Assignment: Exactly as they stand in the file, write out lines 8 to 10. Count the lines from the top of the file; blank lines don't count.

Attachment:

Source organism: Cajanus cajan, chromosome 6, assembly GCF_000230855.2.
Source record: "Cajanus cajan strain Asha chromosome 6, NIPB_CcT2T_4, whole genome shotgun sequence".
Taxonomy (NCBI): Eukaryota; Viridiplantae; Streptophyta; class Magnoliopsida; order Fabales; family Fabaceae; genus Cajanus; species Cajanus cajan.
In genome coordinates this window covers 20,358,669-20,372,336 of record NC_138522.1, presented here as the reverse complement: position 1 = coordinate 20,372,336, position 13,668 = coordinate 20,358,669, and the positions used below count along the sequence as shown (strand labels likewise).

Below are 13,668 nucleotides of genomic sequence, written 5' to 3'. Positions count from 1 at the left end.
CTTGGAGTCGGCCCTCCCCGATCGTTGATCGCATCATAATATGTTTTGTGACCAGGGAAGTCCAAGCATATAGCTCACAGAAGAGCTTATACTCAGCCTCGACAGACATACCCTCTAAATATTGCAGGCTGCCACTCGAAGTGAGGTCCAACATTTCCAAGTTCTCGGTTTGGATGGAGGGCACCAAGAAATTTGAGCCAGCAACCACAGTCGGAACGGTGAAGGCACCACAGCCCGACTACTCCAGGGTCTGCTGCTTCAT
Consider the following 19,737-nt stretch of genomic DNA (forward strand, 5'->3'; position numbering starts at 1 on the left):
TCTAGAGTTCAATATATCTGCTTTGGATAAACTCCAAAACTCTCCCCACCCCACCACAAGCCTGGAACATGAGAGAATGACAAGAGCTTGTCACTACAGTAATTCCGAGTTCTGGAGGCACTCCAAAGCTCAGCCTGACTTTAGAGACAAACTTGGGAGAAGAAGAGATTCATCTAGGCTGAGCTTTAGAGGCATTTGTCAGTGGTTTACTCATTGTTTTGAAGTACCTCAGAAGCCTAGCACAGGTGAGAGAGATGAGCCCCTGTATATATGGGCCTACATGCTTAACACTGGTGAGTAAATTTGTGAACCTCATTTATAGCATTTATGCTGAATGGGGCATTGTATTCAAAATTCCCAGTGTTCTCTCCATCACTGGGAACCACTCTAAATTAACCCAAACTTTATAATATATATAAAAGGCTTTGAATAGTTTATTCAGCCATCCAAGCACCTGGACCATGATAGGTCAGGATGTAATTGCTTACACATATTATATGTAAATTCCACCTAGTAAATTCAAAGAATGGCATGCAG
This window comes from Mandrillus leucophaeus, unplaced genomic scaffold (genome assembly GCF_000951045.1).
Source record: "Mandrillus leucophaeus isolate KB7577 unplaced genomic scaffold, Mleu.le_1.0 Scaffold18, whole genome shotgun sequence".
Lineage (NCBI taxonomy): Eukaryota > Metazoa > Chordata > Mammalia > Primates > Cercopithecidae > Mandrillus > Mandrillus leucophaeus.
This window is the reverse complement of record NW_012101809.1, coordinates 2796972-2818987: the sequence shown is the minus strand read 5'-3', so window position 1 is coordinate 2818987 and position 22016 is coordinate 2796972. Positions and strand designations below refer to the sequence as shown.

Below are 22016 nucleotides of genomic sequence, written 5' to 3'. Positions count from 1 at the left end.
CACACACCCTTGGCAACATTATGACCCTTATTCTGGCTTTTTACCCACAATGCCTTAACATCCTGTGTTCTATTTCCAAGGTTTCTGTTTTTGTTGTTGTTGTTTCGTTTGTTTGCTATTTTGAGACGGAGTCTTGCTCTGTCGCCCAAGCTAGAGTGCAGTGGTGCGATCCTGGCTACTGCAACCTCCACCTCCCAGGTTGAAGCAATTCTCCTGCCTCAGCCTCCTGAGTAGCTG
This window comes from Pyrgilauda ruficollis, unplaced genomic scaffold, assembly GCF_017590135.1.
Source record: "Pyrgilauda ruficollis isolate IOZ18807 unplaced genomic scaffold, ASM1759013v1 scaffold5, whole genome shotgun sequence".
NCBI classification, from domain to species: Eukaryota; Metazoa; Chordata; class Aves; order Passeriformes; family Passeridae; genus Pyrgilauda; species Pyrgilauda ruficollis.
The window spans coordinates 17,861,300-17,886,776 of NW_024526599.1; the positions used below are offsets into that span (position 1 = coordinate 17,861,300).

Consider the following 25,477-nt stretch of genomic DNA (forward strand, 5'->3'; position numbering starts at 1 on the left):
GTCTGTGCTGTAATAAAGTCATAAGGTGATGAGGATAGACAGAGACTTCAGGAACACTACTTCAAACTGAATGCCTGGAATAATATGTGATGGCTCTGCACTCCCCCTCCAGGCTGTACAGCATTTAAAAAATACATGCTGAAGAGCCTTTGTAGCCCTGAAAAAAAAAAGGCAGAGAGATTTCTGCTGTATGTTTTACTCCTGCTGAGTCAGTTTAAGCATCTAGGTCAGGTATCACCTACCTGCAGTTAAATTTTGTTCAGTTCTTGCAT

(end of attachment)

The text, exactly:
TCTAGAGTTCAATATATCTGCTTTGGATAAACTCCAAAACTCTCCCCACCCCACCACAAGCCTGGAACATGAGAGAATGACAAGAGCTTGTCACTACAGTAATTCCGAGTTCTGGAGGCACTCCAAAGCTCAGCCTGACTTTAGAGACAAACTTGGGAGAAGAAGAGATTCATCTAGGCTGAGCTTTAGAGGCATTTGTCAGTGGTTTACTCATTGTTTTGAAGTACCTCAGAAGCCTAGCACAGGTGAGAGAGATGAGCCCCTGTATATATGGGCCTACATGCTTAACACTGGTGAGTAAATTTGTGAACCTCATTTATAGCATTTATGCTGAATGGGGCATTGTATTCAAAATTCCCAGTGTTCTCTCCATCACTGGGAACCACTCTAAATTAACCCAAACTTTATAATATATATAAAAGGCTTTGAATAGTTTATTCAGCCATCCAAGCACCTGGACCATGATAGGTCAGGATGTAATTGCTTACACATATTATATGTAAATTCCACCTAGTAAATTCAAAGAATGGCATGCAG
This window comes from Mandrillus leucophaeus, unplaced genomic scaffold (genome assembly GCF_000951045.1).
Source record: "Mandrillus leucophaeus isolate KB7577 unplaced genomic scaffold, Mleu.le_1.0 Scaffold18, whole genome shotgun sequence".